It is well-known that if you are facing criminal charges, the charge will either be categorized as a misdemeanor or a felony. Between the two, felony charges result in much more severe punishments. In California, if you are convicted of a felony you may have to spend time in a state prison facility, be placed on probation, lose your voting rights, and face various other serious consequences. Misdemeanors are much more informal in nature and may only require time in county jail. This is very straightforward, except for the fact that in California system, some crimes are considered “wobbler” offenses. One of the more well-known wobbler offenses is California Penal Code Section 273.5(a) PC: Corporal Injury To Spouse.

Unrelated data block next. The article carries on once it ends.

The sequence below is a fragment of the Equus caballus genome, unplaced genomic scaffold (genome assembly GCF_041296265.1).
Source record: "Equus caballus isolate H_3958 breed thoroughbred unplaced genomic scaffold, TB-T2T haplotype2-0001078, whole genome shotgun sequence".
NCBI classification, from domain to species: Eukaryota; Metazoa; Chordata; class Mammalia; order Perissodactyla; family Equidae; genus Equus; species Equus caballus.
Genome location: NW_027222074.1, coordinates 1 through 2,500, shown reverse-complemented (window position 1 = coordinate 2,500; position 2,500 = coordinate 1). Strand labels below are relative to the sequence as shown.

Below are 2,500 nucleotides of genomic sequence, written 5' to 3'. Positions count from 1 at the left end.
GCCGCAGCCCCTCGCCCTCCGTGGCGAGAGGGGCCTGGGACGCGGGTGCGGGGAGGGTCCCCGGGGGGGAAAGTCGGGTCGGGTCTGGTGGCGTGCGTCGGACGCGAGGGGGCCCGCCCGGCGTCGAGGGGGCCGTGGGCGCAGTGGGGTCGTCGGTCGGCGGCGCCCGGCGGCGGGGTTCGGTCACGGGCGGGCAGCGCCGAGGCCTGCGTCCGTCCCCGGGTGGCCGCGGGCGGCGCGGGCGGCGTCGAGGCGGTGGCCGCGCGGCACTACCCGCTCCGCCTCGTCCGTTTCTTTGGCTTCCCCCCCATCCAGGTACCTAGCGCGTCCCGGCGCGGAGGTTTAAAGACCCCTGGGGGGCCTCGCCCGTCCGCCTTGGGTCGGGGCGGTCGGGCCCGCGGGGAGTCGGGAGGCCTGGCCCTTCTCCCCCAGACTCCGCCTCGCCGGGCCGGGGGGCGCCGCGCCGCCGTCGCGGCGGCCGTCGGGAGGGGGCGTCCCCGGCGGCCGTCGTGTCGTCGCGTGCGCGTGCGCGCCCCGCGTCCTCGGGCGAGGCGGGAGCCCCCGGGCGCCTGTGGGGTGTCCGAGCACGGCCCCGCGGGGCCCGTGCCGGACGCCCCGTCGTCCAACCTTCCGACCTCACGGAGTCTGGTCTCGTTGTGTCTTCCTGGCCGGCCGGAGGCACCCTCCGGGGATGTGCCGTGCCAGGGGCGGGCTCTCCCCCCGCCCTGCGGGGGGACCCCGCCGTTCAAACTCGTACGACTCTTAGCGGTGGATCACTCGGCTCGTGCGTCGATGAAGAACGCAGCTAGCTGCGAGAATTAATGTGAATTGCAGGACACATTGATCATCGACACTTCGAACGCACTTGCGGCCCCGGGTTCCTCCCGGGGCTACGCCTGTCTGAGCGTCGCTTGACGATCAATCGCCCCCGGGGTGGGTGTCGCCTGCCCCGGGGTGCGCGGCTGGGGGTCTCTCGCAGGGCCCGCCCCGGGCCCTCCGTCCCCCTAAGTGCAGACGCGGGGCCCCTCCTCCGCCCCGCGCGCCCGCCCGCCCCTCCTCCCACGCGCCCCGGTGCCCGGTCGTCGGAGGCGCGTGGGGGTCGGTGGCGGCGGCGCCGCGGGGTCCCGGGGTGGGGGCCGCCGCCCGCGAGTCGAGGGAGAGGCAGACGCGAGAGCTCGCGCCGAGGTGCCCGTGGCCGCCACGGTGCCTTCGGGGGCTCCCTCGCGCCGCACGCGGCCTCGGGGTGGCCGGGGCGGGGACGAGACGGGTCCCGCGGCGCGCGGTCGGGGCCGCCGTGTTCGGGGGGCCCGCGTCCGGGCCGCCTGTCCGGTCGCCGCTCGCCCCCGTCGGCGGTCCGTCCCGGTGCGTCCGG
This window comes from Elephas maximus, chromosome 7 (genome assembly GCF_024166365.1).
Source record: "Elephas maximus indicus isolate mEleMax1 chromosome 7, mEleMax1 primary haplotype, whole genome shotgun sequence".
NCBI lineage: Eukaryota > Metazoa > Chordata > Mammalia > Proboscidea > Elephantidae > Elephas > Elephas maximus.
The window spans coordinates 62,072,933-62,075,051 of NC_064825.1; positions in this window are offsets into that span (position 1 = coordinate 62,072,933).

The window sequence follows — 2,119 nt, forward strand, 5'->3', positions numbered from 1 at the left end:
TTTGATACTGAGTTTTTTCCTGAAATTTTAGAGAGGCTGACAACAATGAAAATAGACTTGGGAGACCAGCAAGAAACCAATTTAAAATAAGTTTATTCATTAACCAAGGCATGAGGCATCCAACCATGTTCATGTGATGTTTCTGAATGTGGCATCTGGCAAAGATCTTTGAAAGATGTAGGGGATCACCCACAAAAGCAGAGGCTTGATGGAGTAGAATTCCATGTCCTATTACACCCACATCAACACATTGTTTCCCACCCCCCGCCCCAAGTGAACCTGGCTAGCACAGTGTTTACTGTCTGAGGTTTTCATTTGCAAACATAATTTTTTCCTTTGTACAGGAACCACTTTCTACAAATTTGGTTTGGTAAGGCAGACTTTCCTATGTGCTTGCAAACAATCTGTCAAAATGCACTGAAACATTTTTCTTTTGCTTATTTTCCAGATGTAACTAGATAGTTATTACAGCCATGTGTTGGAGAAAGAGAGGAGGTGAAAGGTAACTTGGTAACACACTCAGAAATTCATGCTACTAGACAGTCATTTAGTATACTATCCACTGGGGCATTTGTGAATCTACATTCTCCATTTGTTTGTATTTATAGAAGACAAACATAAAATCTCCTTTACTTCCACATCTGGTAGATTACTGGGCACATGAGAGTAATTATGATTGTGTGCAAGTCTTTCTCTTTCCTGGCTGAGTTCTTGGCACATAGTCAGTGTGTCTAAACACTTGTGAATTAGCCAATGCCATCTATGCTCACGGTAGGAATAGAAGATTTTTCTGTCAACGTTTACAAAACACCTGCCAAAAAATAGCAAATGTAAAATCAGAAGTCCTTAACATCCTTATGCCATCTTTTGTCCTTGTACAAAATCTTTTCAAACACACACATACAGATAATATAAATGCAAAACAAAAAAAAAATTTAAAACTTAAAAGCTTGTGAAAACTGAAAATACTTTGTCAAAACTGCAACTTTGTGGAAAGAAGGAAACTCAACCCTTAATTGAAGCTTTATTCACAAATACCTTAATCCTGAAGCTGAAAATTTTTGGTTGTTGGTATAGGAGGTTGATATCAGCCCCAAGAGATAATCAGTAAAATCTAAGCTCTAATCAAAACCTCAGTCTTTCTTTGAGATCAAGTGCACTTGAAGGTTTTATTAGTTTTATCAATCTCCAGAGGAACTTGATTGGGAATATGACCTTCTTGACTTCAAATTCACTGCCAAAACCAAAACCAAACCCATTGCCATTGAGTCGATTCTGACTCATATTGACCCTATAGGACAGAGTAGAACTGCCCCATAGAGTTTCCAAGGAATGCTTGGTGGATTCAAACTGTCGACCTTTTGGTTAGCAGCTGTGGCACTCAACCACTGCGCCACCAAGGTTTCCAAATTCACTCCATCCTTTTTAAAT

Essentially, in some domestic violence cases, the prosecution has the choice whether to charge the accused with either a misdemeanor or a felony for the same potential offense depending on the situation. Most often, this means that the defendant has no idea regarding the severity of the charge until the prosecutor files the paperwork and levies the charges.

Cases with wobbler crimes often require more nuance on the part of the legal experts as compared to cut-and-dried misdemeanor or felony cases. An important fact about wobbler offenses is that even though while a traditional misdemeanor has a one-year statute of limitations, a wobbler offense has the same statute of limitations as the felony charge. This applies even if the charge ultimately ends up being a misdemeanor.

If you are being accused of a wobbler crime, the situation is much more complex as compared to a straight misdemeanor or felony.